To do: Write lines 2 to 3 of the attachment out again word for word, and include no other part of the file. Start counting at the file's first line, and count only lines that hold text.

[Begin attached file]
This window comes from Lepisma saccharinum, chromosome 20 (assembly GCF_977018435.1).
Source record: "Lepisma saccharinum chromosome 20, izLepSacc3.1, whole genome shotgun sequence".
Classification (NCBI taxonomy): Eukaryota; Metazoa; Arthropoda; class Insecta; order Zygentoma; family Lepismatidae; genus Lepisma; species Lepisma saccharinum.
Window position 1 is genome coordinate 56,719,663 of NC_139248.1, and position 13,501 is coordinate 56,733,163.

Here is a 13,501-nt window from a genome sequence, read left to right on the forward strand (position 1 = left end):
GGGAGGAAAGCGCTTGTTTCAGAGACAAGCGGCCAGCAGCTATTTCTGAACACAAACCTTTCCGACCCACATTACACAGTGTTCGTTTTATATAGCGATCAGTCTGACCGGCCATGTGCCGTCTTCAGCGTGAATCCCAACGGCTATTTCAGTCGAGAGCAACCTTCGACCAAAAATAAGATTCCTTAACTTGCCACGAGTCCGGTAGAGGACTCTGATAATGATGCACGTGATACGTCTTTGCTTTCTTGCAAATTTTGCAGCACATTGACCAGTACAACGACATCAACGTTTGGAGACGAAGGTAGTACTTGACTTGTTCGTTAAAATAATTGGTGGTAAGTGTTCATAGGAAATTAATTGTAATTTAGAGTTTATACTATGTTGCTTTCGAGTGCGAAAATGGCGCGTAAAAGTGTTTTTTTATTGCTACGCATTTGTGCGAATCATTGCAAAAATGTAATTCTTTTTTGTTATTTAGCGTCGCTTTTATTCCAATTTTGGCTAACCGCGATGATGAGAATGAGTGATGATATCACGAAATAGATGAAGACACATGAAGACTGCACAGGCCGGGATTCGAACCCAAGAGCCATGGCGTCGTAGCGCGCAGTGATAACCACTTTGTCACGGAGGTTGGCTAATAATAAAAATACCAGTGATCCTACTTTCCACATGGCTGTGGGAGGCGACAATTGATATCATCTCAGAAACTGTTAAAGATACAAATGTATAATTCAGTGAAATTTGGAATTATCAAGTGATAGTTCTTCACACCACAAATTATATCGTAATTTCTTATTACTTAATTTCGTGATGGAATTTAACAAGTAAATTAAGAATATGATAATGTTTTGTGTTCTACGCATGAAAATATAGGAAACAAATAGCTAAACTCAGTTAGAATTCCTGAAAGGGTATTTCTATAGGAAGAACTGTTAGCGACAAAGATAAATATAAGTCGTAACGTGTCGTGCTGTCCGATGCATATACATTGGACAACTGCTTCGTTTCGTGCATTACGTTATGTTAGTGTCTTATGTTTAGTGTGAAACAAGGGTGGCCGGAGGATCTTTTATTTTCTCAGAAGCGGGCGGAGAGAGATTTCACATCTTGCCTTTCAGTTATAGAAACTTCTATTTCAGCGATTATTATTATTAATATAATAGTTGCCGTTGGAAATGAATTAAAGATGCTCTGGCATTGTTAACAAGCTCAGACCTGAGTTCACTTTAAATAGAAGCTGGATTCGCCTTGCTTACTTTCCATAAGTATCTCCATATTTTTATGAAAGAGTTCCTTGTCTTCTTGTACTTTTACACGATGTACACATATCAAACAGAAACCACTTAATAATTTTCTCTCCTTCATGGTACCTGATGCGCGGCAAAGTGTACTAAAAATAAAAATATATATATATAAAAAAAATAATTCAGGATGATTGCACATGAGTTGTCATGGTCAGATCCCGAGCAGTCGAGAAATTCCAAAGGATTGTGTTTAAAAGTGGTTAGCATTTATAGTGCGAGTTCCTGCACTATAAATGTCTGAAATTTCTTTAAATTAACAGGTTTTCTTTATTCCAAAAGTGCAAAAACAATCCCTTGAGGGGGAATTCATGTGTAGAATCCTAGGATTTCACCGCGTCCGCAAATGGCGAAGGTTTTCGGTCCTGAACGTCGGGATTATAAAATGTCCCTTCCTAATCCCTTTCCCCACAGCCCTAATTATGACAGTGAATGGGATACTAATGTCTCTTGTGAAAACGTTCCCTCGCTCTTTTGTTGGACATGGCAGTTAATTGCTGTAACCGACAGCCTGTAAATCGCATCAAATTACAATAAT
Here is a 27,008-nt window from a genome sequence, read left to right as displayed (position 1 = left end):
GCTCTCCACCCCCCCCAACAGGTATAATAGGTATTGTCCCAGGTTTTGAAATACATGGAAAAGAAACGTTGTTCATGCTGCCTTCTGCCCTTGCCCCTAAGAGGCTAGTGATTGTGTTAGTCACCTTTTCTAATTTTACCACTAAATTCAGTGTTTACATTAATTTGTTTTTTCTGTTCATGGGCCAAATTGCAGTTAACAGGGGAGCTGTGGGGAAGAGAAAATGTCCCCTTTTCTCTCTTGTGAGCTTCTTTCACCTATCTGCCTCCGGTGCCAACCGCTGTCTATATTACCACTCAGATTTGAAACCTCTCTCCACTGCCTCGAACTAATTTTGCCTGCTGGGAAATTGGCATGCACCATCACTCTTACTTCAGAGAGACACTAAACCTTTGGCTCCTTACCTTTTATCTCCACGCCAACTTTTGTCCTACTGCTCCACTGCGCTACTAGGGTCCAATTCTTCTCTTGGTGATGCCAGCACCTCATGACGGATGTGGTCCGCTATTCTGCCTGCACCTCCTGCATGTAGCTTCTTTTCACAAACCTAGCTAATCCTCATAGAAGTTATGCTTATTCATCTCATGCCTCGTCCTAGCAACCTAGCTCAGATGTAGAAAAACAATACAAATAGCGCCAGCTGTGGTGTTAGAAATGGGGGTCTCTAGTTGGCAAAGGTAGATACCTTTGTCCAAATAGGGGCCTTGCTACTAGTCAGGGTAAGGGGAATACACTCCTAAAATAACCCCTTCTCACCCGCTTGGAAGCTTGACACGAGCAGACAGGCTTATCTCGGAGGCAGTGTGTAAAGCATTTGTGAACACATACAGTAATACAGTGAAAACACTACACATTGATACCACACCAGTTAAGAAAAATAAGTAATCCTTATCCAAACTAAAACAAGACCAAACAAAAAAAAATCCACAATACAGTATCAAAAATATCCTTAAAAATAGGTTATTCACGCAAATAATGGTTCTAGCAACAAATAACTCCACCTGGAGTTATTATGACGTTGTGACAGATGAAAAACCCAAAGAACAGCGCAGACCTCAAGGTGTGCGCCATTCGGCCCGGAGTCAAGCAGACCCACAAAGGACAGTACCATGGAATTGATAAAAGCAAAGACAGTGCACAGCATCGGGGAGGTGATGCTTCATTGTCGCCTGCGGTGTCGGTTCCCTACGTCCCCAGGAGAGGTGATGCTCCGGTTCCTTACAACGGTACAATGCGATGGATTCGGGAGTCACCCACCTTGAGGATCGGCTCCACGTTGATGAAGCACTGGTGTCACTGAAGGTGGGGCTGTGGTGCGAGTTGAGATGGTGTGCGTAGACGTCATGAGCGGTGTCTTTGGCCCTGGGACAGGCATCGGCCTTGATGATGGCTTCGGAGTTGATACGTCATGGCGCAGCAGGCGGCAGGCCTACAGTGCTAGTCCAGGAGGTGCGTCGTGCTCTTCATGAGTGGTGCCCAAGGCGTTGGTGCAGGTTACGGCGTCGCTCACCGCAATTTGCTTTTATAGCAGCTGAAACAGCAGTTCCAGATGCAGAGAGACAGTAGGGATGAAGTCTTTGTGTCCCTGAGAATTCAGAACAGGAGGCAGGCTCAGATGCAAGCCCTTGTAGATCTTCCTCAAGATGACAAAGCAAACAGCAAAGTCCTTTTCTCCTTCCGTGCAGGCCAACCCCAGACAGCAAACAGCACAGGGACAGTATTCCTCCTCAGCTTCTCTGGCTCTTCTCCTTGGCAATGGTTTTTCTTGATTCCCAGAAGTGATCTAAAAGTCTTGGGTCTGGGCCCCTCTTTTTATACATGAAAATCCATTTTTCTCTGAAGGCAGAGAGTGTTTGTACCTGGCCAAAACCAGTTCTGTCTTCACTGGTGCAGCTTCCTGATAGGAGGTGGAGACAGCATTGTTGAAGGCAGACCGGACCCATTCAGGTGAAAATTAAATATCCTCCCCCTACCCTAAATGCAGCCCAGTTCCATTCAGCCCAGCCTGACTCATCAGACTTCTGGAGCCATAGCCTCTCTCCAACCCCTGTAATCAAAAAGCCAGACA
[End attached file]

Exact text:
Source record: "Lepisma saccharinum chromosome 20, izLepSacc3.1, whole genome shotgun sequence".
Classification (NCBI taxonomy): Eukaryota; Metazoa; Arthropoda; class Insecta; order Zygentoma; family Lepismatidae; genus Lepisma; species Lepisma saccharinum.